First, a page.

Labadee, Haiti

Royal Caribbean’s private stop, called Labadee, is located on Haiti. It is an area of land owned by the cruise line.  On the resort, there are beaches, restaurants, water slides and many other fun things to do.  We visited this port just before the massive earthquake that struck the island a few years ago.

It’s a beautiful place filled with bright white sand and light blue waters. Hammocks on trees lightly swaying to the Caribbean breeze beckons visitors to come take a nap. However, there is something a bit unsettling about the place.  On one side of the gigantic fence was a beautiful resort filled with people enjoying a vacation and on the other side folks trying to survive in the Western Hemisphere’s poorest country.  It was hard for me to enjoy my time knowing that people were suffering so close and could witness our lavishness right in front of them.  The local people do work the resort and it does help bring needed cash to the area.   Yet still, I couldn’t help but contemplate the sheer inequity that exists in our world.

To purchase a calendar with my work, please visit the Seth Snap store.  To see more of my photos, please visit my website.


Beautiful blue

Warm ocean

Rocks galore



Fancy a nap?


Old and new


Howdy y’all

Great ride


82 responses to “Labadee, Haiti

  1. Pingback: Labadee, Haiti « apithanosg·

  2. You are like the ocean. While I get to see my own seashore, I know that the waters connect us, and you let me experience other shores. Thank you!

  3. Yes, I fancy that nap! These are beautiful. All your shots are, but these are of particular interest because of my Haitian friend who has told me many stories. Thanks.

  4. I really appreciated your comments about the juxtaposition of wealth and poverty. It is very upsetting. Perhaps though, being forced to compare may get us all to actually do something about the disparities in our local community, city, country and around the world. In the US alone an obscene amount of money will be sent on Christmas this year – ten percent of which could permanently solve things like inadequate freshwater throughout the world. Thanks for raising this on your post.

  5. I agree with Just Rod – excellent comment!

    Our brothers and sisters on the other side of the fence are suffering deeply – this is not an easy thing to accept (especially when we ourselves are equipped with such financial / material wealth, enjoying a honeymoon of some kind on this side of the fence).

    Seth, thanks for noting your unsettled feeling – these type of emotional responses reconnect us to the basic fact that we’re all human. Have you ever heard of the concept of the “Veil of Ignorance?”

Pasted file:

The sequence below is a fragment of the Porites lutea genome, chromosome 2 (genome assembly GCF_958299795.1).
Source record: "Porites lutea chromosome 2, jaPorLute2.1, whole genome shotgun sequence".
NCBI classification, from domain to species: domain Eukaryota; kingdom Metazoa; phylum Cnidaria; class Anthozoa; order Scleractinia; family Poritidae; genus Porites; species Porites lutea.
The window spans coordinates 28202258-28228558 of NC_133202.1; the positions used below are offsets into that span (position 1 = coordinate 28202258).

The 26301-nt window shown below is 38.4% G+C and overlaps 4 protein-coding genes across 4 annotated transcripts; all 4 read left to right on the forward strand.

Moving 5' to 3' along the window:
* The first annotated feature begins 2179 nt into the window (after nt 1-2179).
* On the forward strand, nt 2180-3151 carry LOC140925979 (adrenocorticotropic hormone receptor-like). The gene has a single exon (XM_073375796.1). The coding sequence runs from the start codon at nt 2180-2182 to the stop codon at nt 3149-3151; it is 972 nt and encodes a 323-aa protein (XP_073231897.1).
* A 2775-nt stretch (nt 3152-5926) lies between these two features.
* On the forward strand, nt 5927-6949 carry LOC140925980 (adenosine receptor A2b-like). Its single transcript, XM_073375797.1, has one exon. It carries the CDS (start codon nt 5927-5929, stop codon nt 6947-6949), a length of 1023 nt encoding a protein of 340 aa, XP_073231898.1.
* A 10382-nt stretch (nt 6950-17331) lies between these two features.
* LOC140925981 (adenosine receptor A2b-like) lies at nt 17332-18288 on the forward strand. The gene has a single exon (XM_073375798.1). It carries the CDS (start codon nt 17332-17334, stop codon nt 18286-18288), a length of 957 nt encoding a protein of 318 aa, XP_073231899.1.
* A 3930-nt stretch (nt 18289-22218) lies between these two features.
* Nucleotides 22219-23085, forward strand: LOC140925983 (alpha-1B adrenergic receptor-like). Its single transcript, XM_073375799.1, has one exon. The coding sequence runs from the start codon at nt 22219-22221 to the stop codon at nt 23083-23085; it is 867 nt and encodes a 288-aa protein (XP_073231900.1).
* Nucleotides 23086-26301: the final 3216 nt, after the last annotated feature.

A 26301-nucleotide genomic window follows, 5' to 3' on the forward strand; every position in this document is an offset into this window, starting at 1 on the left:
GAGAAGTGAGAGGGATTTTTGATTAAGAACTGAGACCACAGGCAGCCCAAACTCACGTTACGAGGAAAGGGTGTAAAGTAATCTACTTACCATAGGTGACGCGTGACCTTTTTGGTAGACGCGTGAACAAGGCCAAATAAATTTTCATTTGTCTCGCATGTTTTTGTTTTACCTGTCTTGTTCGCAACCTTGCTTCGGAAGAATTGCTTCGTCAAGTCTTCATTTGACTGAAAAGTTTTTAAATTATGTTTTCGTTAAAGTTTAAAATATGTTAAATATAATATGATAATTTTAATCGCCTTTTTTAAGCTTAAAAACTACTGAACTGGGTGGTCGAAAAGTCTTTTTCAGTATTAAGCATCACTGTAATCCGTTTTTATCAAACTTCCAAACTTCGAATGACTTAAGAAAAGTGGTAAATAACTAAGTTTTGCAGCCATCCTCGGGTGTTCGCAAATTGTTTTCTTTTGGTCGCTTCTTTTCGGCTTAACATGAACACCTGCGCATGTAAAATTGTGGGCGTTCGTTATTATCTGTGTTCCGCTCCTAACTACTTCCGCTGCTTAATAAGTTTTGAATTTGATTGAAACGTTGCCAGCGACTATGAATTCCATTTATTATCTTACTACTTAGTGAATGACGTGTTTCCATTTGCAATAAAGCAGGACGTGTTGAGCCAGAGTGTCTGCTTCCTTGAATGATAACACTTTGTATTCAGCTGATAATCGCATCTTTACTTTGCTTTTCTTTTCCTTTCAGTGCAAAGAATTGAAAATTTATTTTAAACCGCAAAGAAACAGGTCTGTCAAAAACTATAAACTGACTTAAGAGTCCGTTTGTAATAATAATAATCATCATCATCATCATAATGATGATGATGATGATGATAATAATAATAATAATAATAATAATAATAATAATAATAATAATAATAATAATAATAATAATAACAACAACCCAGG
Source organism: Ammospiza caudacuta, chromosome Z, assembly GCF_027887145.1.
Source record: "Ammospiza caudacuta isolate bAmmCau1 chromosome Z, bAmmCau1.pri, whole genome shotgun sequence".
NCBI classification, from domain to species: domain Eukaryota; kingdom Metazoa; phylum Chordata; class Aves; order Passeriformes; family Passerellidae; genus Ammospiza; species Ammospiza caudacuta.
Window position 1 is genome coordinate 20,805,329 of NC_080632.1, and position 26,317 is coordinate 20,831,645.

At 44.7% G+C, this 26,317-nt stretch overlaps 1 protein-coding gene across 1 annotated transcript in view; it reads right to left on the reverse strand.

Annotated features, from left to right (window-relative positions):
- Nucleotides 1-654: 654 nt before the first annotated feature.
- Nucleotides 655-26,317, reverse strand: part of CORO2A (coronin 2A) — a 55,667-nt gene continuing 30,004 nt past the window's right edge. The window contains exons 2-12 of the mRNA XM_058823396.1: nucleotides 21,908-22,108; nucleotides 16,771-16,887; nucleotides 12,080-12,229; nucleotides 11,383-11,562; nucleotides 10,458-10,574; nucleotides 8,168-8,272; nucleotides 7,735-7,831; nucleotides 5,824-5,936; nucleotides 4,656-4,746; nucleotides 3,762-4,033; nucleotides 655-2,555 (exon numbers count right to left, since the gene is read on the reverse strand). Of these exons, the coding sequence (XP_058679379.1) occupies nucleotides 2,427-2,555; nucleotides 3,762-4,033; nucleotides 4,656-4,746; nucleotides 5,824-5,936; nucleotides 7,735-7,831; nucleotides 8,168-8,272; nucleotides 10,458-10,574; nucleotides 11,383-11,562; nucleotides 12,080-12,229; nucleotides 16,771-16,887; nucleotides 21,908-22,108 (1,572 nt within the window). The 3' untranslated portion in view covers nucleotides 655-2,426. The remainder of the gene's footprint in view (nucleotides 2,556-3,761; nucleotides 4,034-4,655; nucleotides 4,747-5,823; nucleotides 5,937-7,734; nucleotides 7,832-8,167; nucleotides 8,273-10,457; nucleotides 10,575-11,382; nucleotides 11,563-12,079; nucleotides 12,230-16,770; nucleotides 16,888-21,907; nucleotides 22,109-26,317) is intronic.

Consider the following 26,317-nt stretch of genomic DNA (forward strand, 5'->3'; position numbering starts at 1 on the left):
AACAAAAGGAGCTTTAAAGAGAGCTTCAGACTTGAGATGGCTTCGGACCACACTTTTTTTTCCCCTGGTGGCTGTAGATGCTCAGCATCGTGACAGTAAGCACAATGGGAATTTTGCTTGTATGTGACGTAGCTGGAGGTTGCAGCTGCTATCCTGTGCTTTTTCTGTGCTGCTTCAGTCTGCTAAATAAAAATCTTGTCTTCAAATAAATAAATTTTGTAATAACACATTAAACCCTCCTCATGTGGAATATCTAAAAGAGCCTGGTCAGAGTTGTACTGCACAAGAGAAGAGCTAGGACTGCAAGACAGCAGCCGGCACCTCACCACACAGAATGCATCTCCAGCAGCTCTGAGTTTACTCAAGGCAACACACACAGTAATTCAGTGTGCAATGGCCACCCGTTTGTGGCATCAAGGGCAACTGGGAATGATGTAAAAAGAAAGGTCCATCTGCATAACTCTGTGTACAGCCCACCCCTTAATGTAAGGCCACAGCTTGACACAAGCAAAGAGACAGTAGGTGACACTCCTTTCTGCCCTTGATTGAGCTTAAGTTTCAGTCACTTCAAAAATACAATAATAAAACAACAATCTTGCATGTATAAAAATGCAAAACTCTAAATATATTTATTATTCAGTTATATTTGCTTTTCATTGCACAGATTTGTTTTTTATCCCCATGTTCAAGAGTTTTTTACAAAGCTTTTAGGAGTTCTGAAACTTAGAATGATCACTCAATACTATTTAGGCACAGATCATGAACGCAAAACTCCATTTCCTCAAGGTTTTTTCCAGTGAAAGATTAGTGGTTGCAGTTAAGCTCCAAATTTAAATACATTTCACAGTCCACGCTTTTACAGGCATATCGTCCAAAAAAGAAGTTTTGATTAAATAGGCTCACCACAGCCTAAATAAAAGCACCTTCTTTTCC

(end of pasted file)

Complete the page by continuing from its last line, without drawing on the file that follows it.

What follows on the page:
Check out the VOI wikipedia article here:

    Kudos for following your love of photography and your dedication to share it with the rest of us!

    Ben @ TravelingThaneFurrows

  6. “It was hard for me to enjoy my time knowing that people were suffering so close and could witness our lavishness right in front of them.”—I know exactly what you mean. I felt the same way when our cruise ship stopped there this past summer.

  7. Gorgeous photos! I have some friends that went on a Royal Caribbean cruise and stopped in Labadee. They loved it – their pics weren’t as nice as yours though, hehe!

  8. I’m headed to the Carribean this weekend for a little diving. Your photos have me more ready to go than before! Hurry up, Saturday!!

      • Flying into St. Thomas, then boarding a sailing yacht for a week of diving the Virgin Island sites. (Not sure if staying in the US or going on to BVI; I don’t have the boat’s itinerary yet). I will definitely take photos (though I’m not nearly as talented a photographer as you!) and will post on the blog. Really looking forward to it!

  9. Great shots! You’re killing me here with these lovely WARM locations when I’m cold… LOL Great work! 😀

  10. Pingback: Award :)) | kalabalu·

  11. Stunning place but I understand the feelings, is it bad to display affluence in front of people suffering poverty or does it help that the cruise brings much needed jobs and income to some of the people. Tough one to judge.

    • What’s tough about it? When a multi-billion dollar corporation pays minimum wages to a small minority of desparately poor people who live in a beautiful place, it’s not called contribution. It’s called exploitation. If an equitable economic relationship between Haiti and the tourism industry existed, Haiti would have a healthy economy.